Carbon-free water power electrifies much of Snohomish County

With increased adoption of electric vehicles, and clean energy mandates, hydropower has never been more important.

  • Friday, May 7, 2021 1:30am
  • Life

By Snohomish County PUD

Wonderful water.

It makes up more than 70% of our planet. It provides us with life, whether we’re drinking it or watering our garden. It gives us a place to swim and play.

Water also powers our world. Especially here in the Pacific Northwest, water, or hydropower, energizes our communities, generating enough energy to power 14 million households. Nearly half the homes in the Northwest, and more than 75% of homes and businesses in Snohomish County, are powered by hydroelectricity.

May is a great time to celebrate all the wonderful ways water makes our life amazing. The PUD is a proud national leader in carbon-free, renewable energy, thanks in large part to hydropower. Not only is hydropower clean and renewable, but due to the low operating costs of hydroelectricity plants, electricity bills in the Northwest are some of the lowest in the nation.

The PUD not only receives a lion’s share of its power from hydro projects along the Columbia River, but it also owns and operates a variety of low-impact hydroelectric projects right here in Western Washington.

The PUD’s largest hydropower generation system is the Jackson Hydroelectric Project. Located along the Sultan River downstream of Culmback Dam and Spada Lake Reservoir, the Jackson project produces enough electricity to power more than 50,000 local homes.

Over the past decade, the PUD has worked to improve environmental conditions for salmon and other fish in the Sultan River. We’ve worked to remove debris and man-made barriers blocking access to migrating fish, restored and enhanced side channel habitat for rearing salmonids and built a water-temperature conditioning structure to ensure water temperature in the river is optimal for fish.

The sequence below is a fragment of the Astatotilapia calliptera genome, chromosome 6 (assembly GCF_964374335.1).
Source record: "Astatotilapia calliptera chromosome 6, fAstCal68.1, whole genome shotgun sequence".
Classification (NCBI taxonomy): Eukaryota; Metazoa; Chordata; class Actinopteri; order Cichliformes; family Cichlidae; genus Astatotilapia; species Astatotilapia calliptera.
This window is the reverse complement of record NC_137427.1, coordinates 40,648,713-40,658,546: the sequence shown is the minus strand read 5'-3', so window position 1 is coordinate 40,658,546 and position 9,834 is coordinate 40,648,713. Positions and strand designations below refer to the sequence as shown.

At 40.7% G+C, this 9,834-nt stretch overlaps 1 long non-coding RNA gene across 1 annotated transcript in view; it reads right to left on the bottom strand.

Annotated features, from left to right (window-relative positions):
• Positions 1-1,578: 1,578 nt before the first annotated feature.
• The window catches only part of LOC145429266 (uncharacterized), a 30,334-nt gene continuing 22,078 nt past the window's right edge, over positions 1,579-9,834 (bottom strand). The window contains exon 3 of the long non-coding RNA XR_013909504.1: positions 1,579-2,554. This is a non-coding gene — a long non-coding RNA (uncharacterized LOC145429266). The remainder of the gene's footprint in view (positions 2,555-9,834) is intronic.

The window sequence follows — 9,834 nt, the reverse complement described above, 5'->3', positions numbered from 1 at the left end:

The PUD also has invested in low-impact small hydroelectric projects in Monroe, Sultan and in the foothills above North Bend. These innovative run-of-the-river projects not only provide clean, renewable energy but also are built to have a minimal impact on stream flow rates, creek temperatures and oxygen levels.

With energy demands growing in our region, including increased adoption of electric vehicles and clean energy mandates, hydropower has never been more important.

Operating since 1949, Snohomish County PUD is a customer-owned, not-for-profit electric and water utility that serves more than 360,000 customers in Snohomish County and Camano Island. For more information on conservation programs, visit www.snopud.com.

Drinking Water Week

This past week was Drinking Water Week. The PUD provides safe and reliable drinking water to more than 22,000 homes and businesses in Snohomish County. Here are some tips for conserving water at home this summer:

• Plant native plants suitable for the Puget Sound climate. Native plans require less care and don’t require supplemental watering.

• Purchase an inexpensive hose timer to avoid over-watering. Soaker hoses are also a great option for avoiding evaporation.

• Make sure to repair leaks in fixtures, pipes and toilets immediately. A leaky faucet can waste gallons of water per day.

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